Readers' letters: Renewable energy is being held back in Scotland

" We are being held back by the UK government that has cut support for renewables”

Friday, 28th May 2021, 7:00 am
CGI image showing proposed outer berth at the Port of Leith with floating foundation and offshore wind turbine. The £40m private investment will see the creation of a bespoke, riverside marine berth capable of accommodating the world’s largest offshore wind installation vessels.
CGI image showing proposed outer berth at the Port of Leith with floating foundation and offshore wind turbine. The £40m private investment will see the creation of a bespoke, riverside marine berth capable of accommodating the world’s largest offshore wind installation vessels.

Renewable energy held back in Scotland

The renewable energy hub plan for Leith is very welcome (News, 26 May, and a reminder that Scotland is ideally placed to be leading the way on green energy, including tidal power.

But we are being held back by the policies of the UK government that has announced cuts of support for renewables, while our electricity users and green energy companies are levied the highest grid transmission charges in Europe.

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The Renewable UK report "Charging the Wrong Way" shows that billions of pounds of green infrastructure investment are being jeopardised by GB regulations.

Energy policy is reserved to Westminster, and Ofgem charges Scottish Highlands and Islands £7.36 per Mwh to connect to the National Grid and £4.70 in lowland Scotland.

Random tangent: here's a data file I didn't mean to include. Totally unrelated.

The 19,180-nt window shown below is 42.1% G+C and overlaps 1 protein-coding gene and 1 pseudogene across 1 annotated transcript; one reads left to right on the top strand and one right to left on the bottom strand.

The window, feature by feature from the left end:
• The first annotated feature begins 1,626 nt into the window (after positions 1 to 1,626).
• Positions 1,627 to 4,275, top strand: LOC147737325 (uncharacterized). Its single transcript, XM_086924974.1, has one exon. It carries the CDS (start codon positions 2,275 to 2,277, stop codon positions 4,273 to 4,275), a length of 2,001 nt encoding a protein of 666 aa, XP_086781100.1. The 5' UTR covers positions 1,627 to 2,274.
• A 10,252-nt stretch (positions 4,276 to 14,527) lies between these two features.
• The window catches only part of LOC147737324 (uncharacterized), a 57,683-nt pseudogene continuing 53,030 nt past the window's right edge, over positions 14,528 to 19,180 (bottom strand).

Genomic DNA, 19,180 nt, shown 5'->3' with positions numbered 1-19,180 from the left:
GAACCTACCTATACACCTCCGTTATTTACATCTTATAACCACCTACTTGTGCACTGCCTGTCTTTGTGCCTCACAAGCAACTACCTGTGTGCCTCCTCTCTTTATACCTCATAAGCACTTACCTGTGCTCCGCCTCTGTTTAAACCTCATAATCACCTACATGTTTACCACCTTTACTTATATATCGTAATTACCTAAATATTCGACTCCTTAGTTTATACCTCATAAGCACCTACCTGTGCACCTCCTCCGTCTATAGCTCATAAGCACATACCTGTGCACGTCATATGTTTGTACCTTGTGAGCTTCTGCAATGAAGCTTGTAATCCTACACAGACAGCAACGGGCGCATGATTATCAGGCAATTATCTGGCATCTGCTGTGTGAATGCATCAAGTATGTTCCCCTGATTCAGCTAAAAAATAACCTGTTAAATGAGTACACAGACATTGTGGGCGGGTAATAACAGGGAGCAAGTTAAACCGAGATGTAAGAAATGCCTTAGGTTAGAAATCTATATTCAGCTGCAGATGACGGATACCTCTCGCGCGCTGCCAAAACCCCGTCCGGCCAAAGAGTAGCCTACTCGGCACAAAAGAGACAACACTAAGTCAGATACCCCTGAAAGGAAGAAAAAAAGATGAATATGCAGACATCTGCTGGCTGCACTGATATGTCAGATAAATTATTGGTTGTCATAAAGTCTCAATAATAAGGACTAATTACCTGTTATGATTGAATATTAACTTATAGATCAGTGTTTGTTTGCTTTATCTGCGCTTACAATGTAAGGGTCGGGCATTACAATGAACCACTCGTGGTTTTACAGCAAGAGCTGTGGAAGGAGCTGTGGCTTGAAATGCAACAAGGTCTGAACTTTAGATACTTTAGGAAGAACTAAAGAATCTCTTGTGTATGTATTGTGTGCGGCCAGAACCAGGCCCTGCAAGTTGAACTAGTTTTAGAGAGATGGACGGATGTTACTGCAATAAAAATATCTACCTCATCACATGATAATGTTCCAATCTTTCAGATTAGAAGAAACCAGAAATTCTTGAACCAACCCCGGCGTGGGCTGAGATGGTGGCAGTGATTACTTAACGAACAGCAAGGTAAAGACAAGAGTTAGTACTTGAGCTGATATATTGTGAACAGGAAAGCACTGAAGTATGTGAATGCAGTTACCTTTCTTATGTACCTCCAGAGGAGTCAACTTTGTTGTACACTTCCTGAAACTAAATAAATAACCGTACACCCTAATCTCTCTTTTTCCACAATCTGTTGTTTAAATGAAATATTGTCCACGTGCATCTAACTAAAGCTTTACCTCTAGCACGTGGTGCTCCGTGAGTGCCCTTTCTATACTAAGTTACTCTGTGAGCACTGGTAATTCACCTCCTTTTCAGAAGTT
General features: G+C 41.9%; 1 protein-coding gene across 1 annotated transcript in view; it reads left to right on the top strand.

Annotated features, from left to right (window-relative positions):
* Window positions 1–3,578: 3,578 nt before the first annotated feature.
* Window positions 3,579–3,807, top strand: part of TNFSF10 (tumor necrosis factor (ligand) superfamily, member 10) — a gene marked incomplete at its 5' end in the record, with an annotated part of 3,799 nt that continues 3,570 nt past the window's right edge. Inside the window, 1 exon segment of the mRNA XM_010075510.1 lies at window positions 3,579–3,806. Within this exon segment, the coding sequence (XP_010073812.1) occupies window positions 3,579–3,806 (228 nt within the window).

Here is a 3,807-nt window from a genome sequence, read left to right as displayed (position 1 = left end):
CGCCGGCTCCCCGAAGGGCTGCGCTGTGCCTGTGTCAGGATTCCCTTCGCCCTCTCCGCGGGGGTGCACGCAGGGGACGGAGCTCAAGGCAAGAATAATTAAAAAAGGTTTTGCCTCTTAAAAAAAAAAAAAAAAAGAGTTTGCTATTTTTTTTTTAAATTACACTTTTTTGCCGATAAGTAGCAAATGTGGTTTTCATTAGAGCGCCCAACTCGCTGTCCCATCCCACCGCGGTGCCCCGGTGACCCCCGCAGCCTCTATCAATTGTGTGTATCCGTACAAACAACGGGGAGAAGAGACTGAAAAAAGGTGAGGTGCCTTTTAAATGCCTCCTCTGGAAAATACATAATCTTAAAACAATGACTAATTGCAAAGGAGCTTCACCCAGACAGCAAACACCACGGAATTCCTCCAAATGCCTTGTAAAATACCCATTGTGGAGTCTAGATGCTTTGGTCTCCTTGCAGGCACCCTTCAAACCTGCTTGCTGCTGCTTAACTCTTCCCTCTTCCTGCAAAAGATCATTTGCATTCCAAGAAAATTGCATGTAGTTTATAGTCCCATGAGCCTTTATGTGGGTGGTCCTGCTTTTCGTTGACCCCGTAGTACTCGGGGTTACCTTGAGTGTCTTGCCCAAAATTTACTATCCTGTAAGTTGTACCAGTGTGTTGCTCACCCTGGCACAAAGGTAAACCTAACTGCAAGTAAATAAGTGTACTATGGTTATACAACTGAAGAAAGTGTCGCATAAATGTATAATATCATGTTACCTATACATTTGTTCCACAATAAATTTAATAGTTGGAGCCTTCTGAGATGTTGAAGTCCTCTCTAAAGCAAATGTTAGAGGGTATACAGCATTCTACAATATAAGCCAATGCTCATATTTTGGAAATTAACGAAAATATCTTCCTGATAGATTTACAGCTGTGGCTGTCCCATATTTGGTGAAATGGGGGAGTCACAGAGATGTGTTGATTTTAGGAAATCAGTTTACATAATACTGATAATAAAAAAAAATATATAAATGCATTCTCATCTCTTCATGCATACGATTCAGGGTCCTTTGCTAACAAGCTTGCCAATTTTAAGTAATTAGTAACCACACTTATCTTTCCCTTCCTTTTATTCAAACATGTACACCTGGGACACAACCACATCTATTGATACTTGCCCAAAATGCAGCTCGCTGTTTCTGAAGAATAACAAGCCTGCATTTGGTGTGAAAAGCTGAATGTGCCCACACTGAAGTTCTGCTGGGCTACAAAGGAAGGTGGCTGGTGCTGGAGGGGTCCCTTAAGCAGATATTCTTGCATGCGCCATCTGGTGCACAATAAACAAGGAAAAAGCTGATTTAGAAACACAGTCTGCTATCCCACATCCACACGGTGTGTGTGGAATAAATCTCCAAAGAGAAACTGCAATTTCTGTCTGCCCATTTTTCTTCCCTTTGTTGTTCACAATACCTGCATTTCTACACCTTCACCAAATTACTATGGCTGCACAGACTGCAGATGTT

The figure in England is 49 pence per MWh and the transmission charges for other western European countries range from zero in most countries up to £1.36 in Norway.

Norway and Denmark have invested in state owned hydrogen and wind power companies that are actually manufacturing the green energy products of the future, while Scotland can’t fully capitalise on our renewable potential as part of the UK.

Fraser Grant, Warrender Park Road, Edinburgh

Edinburgh City FC deserve applause

Commiserations to Edinburgh City on narrowly missing out on promotion to Scottish League One.

As Neil McGlade said in his report, it was a brave effort by City, who were the better side on the evening. As a Dumbarton fan, I have to admit that most of the breaks went our way during the game.

Watching the match did cause me to reflect. On 16 August 1986 I was the referee when the re-incarnated Edinburgh City played their first competitive match.

An East of Scotland Division Two fixture on the ‘B’ pitch at Paties Road (Edinburgh United had the main pitch) against Eyemouth United, which City won 2-1.

To be now missing out narrowly for a place in the third tier of Scottish football, in what in the grand scheme of things is a reasonably short period of time, reflects great credit on all involved in taking the club forward over these years.

Best wishes to City in the return to their spiritual home at Meadowbank and for their continued success.

David Brownlee, Chair Sons Supporters Trust, Craigleith Hill Avenue, Edinburgh.

Cummings testimony disgraces Johnson

The testimony of Dominic Cummings to a committee of MPs made fascinating viewing and should be a source of immense embarrassment and humiliation to Boris Johnson, highlighting his quite shocking indifference to the impending pandemic.

The most astounding aspect of Cummings’ testimony, however, is the absolute power that this man possessed within government and No 10

It seems Johnson depended completely on his unelected adviser and one wonders what ministers such as Matt Hancock and Priti Patel were doing as catastrophe approached.

Covid was, without doubt, a situation no government had ever faced before, but their lack of any plan, any urgency or even any acknowledgement that it could be disastrous and Johnson’s complete dependence on Cummings rather than his, albeit, less than able ministers, confirms that this hapless government and Prime Minister are not, and never have been, fit for purpose.

D Mitchell, Coates Place, Edinburgh.